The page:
There's one in every crowd. You know who I'm talking about. You're giving your presentation and he or she is sitting there, arms crossed, just staring at you. You can practically read his or her thoughts...
Why am I wasting my time with this crap.
If they participate at all, it's to ask challenging or combative questions. At best, you get non-engagement. At worst, you get hostility.
How do you handle this person? Do you ignore him or her? Do you try to convert him/her over to your side?
She suggests that in the middle or definitely at the end of your training session, go around the room and ask what each participant got out of the session. She suggests starting with the naysayer.
Now, I would have chosen the opposite approach. I've seen how the first person can set the tone for the rest of the group. Just look at focus groups. I attended one last week where the first participant mentioned where his son went to college. Every participant after that announced where his or her children went to college. So I'd be afraid this would set a negative tone for the rest of the group - but Laura has a brilliant suggestion:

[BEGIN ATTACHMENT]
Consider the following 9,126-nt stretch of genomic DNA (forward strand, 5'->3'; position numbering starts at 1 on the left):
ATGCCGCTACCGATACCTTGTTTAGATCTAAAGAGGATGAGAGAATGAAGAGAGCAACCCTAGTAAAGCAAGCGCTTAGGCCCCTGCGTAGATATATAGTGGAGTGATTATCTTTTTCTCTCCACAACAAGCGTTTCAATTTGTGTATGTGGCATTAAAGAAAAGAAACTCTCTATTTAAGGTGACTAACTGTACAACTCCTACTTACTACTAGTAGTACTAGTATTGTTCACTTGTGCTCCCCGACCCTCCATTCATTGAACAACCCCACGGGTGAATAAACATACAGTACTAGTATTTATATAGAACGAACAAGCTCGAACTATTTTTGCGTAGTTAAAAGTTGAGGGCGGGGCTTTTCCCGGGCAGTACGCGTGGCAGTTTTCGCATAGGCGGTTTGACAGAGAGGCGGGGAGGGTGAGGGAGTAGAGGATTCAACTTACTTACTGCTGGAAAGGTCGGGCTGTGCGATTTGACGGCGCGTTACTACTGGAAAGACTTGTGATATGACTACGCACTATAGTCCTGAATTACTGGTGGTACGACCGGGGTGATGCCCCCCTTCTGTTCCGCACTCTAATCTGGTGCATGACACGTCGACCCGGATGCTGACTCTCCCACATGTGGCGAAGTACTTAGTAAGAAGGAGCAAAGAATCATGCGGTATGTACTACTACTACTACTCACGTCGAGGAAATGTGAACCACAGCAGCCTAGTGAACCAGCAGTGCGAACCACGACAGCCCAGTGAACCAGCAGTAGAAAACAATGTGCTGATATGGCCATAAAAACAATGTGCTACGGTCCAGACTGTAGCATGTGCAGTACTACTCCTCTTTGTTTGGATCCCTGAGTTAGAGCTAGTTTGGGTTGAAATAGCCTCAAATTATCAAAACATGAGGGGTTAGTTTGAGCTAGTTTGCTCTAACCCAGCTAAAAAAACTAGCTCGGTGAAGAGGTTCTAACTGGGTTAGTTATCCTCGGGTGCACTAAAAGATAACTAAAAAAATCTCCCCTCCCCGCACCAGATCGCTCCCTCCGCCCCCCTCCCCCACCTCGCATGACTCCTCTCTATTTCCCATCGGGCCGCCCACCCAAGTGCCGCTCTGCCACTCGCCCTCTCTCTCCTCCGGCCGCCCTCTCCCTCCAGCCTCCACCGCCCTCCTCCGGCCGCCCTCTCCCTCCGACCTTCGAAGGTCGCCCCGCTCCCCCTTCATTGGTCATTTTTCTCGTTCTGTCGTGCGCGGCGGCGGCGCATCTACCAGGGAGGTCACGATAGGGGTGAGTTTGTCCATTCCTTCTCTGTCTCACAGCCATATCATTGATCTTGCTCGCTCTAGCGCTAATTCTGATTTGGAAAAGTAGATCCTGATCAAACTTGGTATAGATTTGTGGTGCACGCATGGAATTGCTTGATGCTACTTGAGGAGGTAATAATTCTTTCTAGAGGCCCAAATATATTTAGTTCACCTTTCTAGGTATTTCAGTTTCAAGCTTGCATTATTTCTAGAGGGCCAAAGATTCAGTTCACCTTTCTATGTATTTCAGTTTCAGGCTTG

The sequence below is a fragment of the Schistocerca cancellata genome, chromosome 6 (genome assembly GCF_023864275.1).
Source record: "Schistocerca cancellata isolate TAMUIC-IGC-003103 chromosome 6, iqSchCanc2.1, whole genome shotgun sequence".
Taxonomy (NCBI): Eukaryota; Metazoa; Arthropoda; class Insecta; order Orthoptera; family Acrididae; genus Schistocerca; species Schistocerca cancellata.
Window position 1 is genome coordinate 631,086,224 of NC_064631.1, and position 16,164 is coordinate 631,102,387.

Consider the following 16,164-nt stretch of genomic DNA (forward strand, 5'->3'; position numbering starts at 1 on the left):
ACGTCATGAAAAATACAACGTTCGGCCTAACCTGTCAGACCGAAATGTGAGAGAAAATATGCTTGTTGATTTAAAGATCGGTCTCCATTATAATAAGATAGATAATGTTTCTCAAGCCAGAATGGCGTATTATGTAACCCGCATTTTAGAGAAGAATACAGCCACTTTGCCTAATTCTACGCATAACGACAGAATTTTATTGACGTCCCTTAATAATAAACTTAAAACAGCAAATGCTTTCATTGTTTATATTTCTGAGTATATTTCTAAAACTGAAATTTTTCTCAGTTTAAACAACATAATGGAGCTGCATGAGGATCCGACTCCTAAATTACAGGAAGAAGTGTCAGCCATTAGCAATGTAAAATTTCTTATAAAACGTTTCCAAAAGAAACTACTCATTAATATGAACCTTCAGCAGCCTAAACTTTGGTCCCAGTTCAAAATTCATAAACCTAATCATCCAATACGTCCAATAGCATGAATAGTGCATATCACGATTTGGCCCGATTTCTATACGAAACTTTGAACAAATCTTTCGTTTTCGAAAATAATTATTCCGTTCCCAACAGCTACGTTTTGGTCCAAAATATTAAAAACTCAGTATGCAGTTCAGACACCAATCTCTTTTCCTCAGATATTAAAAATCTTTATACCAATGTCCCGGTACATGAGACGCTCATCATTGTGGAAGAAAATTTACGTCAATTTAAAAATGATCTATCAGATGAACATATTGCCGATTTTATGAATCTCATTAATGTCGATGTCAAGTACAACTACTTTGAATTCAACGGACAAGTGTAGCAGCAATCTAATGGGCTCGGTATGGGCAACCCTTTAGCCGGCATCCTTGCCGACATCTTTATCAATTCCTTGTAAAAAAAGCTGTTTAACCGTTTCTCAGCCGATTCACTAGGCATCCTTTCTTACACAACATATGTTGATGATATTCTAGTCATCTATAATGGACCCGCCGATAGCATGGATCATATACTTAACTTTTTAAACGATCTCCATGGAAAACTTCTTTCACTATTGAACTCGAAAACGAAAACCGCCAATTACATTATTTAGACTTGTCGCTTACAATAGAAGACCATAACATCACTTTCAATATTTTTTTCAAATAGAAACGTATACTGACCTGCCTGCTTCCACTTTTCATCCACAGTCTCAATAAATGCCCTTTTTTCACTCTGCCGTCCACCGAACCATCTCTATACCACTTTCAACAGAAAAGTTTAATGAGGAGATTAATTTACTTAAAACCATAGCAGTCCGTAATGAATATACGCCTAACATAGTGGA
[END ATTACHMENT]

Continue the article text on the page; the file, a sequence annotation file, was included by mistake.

Ask the naysayer, "What was the least boring part of the session?"
Wow - cool idea. You are speaking your naysayer's language. You're connecting with them. You're letting them know, "Yeah, I know you weren't very into the training, but was there even one thing that could be useful to you?"
When you're dealing with a skeptic, address their skepticism. Trying to wow them with a "positive spin" (their words) rarely works.
Laura points out that the other plus of starting with the naysayer, is that as you move on to more enthusiastic participants, the energy builds and you end on a high note.
If you find yourself in this situation (and if you do much public speaking, you will), give this technique a try.
What techniques do you use to deal with naysayers at your presentations?